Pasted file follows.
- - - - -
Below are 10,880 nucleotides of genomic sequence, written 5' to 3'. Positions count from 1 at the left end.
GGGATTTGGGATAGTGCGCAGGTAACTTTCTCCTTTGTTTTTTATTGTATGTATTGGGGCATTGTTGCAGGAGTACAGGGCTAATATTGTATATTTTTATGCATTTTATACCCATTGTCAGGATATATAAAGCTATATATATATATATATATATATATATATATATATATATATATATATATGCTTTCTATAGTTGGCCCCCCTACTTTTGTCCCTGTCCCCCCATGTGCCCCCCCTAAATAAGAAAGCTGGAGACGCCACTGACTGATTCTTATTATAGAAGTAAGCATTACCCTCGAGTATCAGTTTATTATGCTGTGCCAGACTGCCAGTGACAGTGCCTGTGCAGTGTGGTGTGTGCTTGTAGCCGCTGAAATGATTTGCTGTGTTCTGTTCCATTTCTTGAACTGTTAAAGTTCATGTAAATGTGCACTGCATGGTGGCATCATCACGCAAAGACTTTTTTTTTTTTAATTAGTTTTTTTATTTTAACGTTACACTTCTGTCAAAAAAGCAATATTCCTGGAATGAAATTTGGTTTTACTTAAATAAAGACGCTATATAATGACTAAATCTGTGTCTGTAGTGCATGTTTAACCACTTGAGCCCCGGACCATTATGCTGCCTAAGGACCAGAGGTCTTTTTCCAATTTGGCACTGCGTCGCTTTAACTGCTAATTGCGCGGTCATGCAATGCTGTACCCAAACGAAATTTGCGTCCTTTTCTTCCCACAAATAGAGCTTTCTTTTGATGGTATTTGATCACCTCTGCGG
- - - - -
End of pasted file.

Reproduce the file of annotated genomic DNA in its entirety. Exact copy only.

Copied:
Below are 10,880 nucleotides of genomic sequence, written 5' to 3'. Positions count from 1 at the left end.
GGGATTTGGGATAGTGCGCAGGTAACTTTCTCCTTTGTTTTTTATTGTATGTATTGGGGCATTGTTGCAGGAGTACAGGGCTAATATTGTATATTTTTATGCATTTTATACCCATTGTCAGGATATATAAAGCTATATATATATATATATATATATATATATATATATATATATATATATATGCTTTCTATAGTTGGCCCCCCTACTTTTGTCCCTGTCCCCCCATGTGCCCCCCCTAAATAAGAAAGCTGGAGACGCCACTGACTGATTCTTATTATAGAAGTAAGCATTACCCTCGAGTATCAGTTTATTATGCTGTGCCAGACTGCCAGTGACAGTGCCTGTGCAGTGTGGTGTGTGCTTGTAGCCGCTGAAATGATTTGCTGTGTTCTGTTCCATTTCTTGAACTGTTAAAGTTCATGTAAATGTGCACTGCATGGTGGCATCATCACGCAAAGACTTTTTTTTTTTTAATTAGTTTTTTTATTTTAACGTTACACTTCTGTCAAAAAAGCAATATTCCTGGAATGAAATTTGGTTTTACTTAAATAAAGACGCTATATAATGACTAAATCTGTGTCTGTAGTGCATGTTTAACCACTTGAGCCCCGGACCATTATGCTGCCTAAGGACCAGAGGTCTTTTTCCAATTTGGCACTGCGTCGCTTTAACTGCTAATTGCGCGGTCATGCAATGCTGTACCCAAACGAAATTTGCGTCCTTTTCTTCCCACAAATAGAGCTTTCTTTTGATGGTATTTGATCACCTCTGCGG